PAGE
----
Air conditioning is one of many modern conveniences that makes our day to day lives easier. With the turn of a dial, we can keep our homes cool and comfortable through even the worst heat waves—without costing an arm and a leg. But even with the near ubiquity of air conditioning in residential and commercial spaces, few know the details of its long and interesting history. So with summer right around the corner, let’s take the time to look back at the history of air conditioning.

Ancient History

The world’s earliest “air conditioning” appeared in ancient societies like Egypt, Rome, and Persia. In Rome, cool water was circulated through the walls of a home to lower the temperature inside. Similarly, in Egypt, reeds were hung from open windows and dampened with water to cool the air with evaporation. These techniques were difficult and expensive to maintain, and as a result, they were only available to the wealthy.

Over the centuries, different cultures came up with new and ingenious ways of cooling their homes. Between the 2nd and the 13th century in China, wealthy families used rotary fans powered by manual turning or water. In England, inventors used early compressors to create ice and control the temperatures of buildings, but these new technologies failed to make their way to widespread use.

The Turn of the Century

Things changed in 1902, however, when electrical air conditioning was invented by Willis Carrier (a name you may recognize from Carrier HVAC systems). Unlike early models, his invention controlled both temperature and humidity by running air through coils filled with cold water. Initially used to cool a printing press, Carrier’s air conditioning system was eventually adapted for use in private homes in 1914.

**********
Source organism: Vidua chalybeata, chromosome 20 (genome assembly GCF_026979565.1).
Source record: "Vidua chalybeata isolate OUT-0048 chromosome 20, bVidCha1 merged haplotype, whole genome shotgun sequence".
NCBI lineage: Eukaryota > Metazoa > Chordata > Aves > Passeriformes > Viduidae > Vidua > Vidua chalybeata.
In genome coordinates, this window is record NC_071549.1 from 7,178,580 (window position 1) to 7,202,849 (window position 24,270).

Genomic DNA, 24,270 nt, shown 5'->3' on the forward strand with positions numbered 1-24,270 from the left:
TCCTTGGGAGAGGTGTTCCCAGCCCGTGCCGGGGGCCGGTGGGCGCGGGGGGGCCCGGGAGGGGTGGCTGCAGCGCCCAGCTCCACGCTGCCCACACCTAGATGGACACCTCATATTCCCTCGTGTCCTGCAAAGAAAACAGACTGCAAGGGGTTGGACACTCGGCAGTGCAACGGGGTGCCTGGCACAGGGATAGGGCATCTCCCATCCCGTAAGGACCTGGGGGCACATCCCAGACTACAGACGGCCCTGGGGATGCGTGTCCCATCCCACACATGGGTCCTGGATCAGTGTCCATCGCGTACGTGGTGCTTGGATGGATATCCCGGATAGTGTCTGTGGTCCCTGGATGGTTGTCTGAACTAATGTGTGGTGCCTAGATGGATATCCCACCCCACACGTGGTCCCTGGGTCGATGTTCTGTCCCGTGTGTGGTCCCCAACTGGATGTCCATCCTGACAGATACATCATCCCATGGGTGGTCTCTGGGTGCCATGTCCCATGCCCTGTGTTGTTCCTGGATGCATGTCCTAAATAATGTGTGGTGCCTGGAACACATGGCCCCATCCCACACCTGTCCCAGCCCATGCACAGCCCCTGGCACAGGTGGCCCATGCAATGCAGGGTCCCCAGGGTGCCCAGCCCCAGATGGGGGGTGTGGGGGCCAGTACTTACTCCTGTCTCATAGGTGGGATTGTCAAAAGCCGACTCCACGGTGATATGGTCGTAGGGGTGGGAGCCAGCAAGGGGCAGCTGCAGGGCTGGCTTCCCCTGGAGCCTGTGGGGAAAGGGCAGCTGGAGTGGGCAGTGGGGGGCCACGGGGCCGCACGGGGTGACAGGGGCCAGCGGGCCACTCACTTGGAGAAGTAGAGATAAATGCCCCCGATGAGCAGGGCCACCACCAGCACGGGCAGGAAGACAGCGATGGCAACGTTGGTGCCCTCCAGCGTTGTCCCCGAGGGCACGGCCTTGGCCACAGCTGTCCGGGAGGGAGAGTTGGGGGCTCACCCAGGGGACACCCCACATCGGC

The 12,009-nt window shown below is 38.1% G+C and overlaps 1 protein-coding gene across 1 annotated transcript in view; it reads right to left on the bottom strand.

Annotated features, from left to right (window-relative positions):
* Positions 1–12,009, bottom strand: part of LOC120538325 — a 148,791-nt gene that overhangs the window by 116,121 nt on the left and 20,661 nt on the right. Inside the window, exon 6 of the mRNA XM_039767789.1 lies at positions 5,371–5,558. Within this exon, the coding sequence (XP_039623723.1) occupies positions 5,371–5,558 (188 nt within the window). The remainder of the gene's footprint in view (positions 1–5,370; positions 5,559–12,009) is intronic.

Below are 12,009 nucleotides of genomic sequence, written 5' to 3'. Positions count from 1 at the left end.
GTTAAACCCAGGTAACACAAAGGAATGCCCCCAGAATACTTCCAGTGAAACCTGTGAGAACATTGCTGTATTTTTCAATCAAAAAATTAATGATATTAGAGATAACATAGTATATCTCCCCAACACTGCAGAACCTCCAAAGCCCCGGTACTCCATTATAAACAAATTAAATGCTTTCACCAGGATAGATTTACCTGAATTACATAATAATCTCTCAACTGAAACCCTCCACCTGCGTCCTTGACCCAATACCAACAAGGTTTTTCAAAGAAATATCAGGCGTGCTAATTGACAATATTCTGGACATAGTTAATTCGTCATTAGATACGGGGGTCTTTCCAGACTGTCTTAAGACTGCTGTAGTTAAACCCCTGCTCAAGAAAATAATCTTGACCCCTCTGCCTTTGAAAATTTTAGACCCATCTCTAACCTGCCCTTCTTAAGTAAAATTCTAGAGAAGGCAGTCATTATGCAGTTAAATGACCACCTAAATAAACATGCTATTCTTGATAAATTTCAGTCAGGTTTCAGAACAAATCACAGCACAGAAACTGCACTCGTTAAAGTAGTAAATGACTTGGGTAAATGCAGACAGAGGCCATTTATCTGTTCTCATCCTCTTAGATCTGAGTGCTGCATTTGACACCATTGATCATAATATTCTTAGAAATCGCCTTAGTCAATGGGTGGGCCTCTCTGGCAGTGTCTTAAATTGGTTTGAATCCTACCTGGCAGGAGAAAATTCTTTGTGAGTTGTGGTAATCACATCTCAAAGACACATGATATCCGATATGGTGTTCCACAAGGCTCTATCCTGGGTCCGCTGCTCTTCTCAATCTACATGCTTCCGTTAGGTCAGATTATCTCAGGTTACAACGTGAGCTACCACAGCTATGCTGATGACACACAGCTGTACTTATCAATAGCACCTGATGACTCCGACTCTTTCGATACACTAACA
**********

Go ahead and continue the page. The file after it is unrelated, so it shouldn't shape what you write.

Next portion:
Soon after that, things began to fall into place for modern air conditioners. Refrigerant was invented in 1928, and ductwork was added to the first home in 1933. By the 1930s, this new technology began to appear in movie theaters, department stores, and office buildings. With most homes not having ductwork, it took longer for air conditioning systems to appear in private homes. In fact, in 1965, only 10% of homes were air conditioned.

Modern Air Conditioning

By now, air conditioning is almost universally used in stores, business, and private homes. A 2009 Residential Energy Consumption Survey found that 89% of single family homes have air conditioning, compared to 68% in 1993. Even in modern times, we’re continuing to make advancements in this field. Refrigerant was recently updated to be safer and more environmentally-friendly, and HVAC units get more energy efficient with each passing year.

It’s easy to take this modern technology for granted, but our convenient air conditioning systems have actually been thousands of years in the making. It wasn’t always so easy to keep cool in the summer months, but with modern, affordable air conditioners, cool air comes with just the touch of a button.

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